Findings from a study published in the journal Health Affairs indicate that most health insurers are not actively marketing personal health records (PHRs) to enrollees and physicians, and that both patient adoption and physician awareness of insurer-sponsored PHRs are low.
While many major health insurers have created PHRs, the question still remains as to whether patients and physicians will embrace the electronic tool, according to the study, which was conducted by the Washington-based Center for Studying Health System Change (HSC).
Despite the fact that insurers are enhancing PHR offerings, primarily as a competitive strategy, enrollees’ concerns about data security and confidentiality could still hamper adoption, while physicians question the use of claims data for treatment purposes and have concerns about incorporating use of PHR information into practice workflows, it states.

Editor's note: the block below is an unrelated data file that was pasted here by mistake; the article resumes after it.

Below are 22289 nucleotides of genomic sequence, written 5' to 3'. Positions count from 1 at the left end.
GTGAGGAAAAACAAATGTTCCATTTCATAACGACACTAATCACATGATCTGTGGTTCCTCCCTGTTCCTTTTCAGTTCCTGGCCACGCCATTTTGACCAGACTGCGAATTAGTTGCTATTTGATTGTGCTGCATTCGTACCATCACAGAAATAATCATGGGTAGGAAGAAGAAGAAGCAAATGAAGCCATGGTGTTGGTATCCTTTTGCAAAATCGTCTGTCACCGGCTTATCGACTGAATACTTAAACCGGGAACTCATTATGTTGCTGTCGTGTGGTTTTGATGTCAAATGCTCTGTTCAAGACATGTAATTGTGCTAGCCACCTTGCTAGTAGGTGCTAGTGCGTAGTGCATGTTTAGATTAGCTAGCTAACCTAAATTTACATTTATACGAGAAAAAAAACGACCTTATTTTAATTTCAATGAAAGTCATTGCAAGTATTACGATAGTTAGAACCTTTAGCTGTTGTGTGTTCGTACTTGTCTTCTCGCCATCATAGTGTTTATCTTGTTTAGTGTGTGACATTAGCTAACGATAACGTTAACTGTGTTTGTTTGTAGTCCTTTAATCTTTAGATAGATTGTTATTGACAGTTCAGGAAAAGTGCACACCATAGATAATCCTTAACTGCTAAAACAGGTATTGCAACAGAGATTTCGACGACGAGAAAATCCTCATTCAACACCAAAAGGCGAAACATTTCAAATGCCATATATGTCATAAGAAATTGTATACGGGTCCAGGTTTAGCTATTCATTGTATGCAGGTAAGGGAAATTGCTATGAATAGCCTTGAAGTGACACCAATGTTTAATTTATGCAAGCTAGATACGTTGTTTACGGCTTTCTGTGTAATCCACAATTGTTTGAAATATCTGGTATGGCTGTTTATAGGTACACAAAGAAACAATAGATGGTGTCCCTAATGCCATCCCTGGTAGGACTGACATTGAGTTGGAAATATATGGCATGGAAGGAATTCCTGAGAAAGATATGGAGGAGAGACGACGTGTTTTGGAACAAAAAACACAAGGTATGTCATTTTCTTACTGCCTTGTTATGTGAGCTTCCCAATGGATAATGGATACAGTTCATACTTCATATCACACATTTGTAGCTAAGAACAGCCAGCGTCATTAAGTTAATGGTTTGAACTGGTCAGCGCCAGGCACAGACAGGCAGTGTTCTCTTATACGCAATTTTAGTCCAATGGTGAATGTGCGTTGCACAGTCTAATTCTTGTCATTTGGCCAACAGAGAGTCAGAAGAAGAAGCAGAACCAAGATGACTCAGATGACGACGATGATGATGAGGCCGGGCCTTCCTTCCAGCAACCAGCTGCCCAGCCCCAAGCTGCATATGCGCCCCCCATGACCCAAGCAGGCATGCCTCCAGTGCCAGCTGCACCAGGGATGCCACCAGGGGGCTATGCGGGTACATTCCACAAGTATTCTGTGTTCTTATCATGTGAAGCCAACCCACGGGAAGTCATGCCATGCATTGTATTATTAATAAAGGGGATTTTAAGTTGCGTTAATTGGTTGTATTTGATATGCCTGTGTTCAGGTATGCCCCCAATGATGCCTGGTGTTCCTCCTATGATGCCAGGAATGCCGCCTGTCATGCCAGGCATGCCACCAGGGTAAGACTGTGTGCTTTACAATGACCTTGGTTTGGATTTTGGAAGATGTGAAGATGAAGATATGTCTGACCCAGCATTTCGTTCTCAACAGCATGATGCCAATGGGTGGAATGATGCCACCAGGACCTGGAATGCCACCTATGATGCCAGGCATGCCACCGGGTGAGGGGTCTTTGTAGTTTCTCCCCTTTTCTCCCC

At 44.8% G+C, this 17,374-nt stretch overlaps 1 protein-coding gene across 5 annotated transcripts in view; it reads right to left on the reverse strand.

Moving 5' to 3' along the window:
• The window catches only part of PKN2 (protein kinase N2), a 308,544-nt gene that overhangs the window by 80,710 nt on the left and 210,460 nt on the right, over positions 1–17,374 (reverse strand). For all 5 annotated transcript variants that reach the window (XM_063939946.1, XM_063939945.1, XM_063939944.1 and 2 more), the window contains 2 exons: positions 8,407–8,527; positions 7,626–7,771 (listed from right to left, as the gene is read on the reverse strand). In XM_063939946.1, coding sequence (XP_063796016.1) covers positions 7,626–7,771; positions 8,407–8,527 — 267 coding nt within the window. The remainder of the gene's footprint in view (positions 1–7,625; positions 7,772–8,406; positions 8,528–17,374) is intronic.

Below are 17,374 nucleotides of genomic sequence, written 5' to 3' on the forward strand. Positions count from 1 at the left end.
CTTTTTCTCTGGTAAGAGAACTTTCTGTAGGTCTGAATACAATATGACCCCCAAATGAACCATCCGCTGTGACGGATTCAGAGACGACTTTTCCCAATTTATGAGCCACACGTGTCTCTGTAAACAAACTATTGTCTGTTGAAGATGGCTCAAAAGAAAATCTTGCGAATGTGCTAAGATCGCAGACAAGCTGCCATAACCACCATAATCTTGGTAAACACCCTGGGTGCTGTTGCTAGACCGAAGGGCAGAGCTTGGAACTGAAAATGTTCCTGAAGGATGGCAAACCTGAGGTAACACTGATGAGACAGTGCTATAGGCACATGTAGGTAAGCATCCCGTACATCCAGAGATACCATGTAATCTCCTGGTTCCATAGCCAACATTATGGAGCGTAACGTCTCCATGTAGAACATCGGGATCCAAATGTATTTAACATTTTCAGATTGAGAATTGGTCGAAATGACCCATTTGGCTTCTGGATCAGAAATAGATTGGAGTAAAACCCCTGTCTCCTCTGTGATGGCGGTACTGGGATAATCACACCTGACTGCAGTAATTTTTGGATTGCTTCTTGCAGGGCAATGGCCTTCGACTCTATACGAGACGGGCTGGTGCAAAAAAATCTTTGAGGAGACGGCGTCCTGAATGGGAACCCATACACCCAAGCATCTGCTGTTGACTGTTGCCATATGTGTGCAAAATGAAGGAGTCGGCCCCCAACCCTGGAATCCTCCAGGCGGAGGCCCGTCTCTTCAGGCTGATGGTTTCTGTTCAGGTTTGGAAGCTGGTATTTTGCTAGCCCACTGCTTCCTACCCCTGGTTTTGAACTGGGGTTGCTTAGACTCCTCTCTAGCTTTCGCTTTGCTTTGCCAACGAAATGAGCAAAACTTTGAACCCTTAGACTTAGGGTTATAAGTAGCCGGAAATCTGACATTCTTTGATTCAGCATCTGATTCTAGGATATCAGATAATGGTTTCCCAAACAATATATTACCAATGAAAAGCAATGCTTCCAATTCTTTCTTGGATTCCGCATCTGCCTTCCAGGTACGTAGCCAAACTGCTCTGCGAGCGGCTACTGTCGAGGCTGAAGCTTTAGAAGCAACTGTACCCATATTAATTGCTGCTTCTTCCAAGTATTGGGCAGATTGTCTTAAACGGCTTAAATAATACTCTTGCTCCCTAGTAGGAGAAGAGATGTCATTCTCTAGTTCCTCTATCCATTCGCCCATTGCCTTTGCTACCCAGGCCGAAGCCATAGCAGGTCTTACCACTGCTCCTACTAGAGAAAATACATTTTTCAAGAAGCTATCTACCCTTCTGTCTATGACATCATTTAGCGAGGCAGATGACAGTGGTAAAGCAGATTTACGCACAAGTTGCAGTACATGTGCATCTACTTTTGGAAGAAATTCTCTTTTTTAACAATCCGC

Joy M. Grossman, Ph.D., and Teresa Zayas-Cabán, senior manager of health information technology at the Agency for Healthcare Research and Quality, co-authored the study, and Nicole Kemper, M.P.H, served as health research analyst. HSC is a nonpartisan health policy research organization funded in part by the Robert Wood Johnson Foundation, which funded the study.
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